COAL COUNTRY – Written by Erik Jensen, Jessica Blank and Steve Earle; Directed by Jessica Robblee.  Produced by Boulder Ensemble Theatre Company (presented at the Dairy Center, 2590 Walnut, Boulder) through November 16.  Tickets Available at 303-444-7328 or

A new form of theatre is becoming recognized as having validity and purpose in a changing world. Documentary theatre is an examination of a real-life situation, unethical episode, tragic event, or cataclysmic happening then portrayed in such a way as to lend understanding, sympathy, perhaps acceptance or resistance to the root causes. An example would be THE LARAMIE PROJECT in which interviews were conducted with the residents of Laramie, Wyoming after the brutal murder of a gay college student to explore how the event had resonated with its citizens and led them to a broader understanding. THE GUYS could be considered another in which a fire chief in New York after 9/11 enlists a journalist to help him write individual obituaries for his men who had died on that day.  

COAL COUNTRY too is a documentary presentation about the families of the men who died in a 2010 coal mine explosion in West Virginia. It details their lifestyle, their dependence on the only means of making a living in that area, their efforts – fruitless – to get the mining company to uphold the safety regulations in place, and ultimately, their grief and anger when their worst fears were realized. 

There are husbands, brothers, sons lost in the avoidable explosion. Even though the rallying song proclaims “Union, God and Country was all we ever knew,” this was not a union mine and the local managers were unable to wield enough power to get the unsafe working conditions changed. Twenty-nine men died “Five Miles In and One Mile Down,” as recorded in a song commemorating the event.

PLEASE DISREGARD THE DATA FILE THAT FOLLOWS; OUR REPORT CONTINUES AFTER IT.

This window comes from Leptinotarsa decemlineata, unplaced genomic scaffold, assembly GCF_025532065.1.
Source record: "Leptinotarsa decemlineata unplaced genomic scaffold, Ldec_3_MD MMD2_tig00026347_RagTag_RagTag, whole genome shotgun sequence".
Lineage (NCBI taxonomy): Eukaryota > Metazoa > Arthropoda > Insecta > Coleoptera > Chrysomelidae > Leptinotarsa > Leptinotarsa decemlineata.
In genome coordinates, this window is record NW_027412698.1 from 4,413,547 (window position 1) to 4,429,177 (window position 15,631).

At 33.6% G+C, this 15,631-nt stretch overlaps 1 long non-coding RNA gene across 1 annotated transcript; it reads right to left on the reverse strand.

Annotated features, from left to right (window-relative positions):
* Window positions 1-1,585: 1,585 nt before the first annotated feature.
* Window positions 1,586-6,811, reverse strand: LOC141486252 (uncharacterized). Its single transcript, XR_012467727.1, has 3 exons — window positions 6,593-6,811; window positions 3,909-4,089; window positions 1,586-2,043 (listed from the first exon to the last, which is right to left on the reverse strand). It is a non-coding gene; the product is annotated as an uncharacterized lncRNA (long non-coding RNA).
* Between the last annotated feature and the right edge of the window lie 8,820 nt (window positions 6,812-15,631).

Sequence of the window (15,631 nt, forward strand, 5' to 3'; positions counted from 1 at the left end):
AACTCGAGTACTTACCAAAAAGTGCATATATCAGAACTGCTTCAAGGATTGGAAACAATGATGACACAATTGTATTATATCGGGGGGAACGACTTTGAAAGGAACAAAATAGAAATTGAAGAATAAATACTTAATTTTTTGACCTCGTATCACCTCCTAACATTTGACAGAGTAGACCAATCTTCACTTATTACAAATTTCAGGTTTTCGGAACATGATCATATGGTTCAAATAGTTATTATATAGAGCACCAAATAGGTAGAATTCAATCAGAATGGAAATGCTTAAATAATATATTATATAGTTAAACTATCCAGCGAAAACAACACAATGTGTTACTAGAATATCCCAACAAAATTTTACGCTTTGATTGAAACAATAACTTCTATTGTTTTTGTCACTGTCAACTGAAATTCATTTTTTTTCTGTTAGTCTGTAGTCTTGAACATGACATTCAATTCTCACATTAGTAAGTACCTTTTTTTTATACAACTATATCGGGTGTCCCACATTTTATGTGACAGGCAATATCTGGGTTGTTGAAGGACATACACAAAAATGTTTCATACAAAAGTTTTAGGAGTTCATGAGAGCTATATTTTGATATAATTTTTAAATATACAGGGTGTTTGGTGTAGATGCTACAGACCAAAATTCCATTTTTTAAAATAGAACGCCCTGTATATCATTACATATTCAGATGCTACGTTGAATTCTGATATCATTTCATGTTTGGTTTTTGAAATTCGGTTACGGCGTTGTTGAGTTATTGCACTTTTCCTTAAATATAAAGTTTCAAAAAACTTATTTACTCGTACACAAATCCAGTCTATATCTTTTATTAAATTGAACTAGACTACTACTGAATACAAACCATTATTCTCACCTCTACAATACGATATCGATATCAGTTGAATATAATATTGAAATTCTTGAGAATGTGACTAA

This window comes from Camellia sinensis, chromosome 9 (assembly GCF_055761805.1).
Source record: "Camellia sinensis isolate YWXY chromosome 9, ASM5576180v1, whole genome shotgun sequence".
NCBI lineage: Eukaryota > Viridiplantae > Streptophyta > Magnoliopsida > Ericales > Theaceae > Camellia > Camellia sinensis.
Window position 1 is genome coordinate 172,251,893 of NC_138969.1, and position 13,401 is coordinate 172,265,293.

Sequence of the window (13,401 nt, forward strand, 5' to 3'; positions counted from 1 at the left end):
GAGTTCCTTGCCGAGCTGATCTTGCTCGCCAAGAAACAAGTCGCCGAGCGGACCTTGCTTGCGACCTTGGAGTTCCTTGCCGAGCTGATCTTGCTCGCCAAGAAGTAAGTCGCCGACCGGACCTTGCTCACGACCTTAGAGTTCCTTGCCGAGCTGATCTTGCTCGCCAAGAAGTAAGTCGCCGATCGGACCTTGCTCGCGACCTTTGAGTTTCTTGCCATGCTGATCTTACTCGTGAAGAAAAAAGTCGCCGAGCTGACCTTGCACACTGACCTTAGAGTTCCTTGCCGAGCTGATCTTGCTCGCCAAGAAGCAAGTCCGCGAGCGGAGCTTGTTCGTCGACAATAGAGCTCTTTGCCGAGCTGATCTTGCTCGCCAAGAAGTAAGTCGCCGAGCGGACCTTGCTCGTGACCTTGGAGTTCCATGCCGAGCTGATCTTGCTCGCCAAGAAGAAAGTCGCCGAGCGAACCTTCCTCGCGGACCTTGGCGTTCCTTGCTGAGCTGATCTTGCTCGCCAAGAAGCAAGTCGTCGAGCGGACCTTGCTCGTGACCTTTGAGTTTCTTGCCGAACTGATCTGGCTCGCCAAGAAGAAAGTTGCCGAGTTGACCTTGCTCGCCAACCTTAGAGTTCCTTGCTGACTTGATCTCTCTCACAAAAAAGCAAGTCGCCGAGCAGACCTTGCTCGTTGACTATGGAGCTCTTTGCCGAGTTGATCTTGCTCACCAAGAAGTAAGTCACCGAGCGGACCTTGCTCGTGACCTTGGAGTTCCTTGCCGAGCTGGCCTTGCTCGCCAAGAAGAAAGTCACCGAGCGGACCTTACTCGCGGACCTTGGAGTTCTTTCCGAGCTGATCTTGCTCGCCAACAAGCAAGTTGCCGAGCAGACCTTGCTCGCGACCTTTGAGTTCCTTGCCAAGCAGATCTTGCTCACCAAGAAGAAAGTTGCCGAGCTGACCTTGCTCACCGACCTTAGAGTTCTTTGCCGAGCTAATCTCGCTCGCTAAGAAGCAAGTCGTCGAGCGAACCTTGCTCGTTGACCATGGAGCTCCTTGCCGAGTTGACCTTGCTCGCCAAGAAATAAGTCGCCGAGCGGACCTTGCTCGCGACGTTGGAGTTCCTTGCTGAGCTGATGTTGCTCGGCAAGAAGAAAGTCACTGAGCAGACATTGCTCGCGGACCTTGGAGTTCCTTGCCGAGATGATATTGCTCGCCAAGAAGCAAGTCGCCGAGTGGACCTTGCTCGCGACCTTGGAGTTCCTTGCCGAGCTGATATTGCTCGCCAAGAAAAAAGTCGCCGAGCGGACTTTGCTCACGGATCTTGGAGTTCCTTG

The explosion occurred in 2010. In 2012, although purchased by another coal mining company, the Upper Big Branch mine was permanently closed with cement being poured into every opening. In 2014, the owner of Massey Energy, who owned UBB at the time of the explosion, was sentenced to one year on a misdemeanor charge, an act depicted in the play as a slap on the wrist. In a settlement with the new owners, each family of the deceased miners was awarded $1.5 million for their loss. This play was written in 2020. It would have been an interesting footnote to find out how this community and these people we’ve come to care about survived the closing of the mine. Where did they go? What did they do when there were no jobs left? 

But has anything changed? It appears that this avoidable event has made a slight impact on the coal industry. Owing to the 29 from UBB, 72 miners died in accidents in that year. Last year in 2022, “only” 29 died in mining operations. Could this be considered an improvement? 

This troupe of nine actors tell a compelling story. Chris Kendall brought his grizzled persona to the stage as a third-generation miner now too old to go underground. Anastasia Davidson lost her husband; Martha Harmon Pardee lost her brother. Mark Collins and Lindsey Pierce play a married couple who lost friends and colleagues but were safe. Cajardo Lindsey and Jason Maxwell were angry miners who were not in the mine when it happened. Simone St. John was the judge who couldn’t really deliver good news to the remaining families. And Joe Jung sang the music of the miners, some traditional and some original to the production. Their delivery was unified and powerful; these were truly portrayed as family members caught in this unbearable event, waiting for word about their loved ones, and mourning when information came about no survivors. 

The production is enhanced by Tina Anderson’s powerful set signifying the opening of a tunnel that has been damaged and looks unsafe. The rendering of the explosion itself is powerfully supported by the Light Design of Erin Thibodaux and Sound Design of Jason Ducat. 

A WOW factor of 8.5!! 

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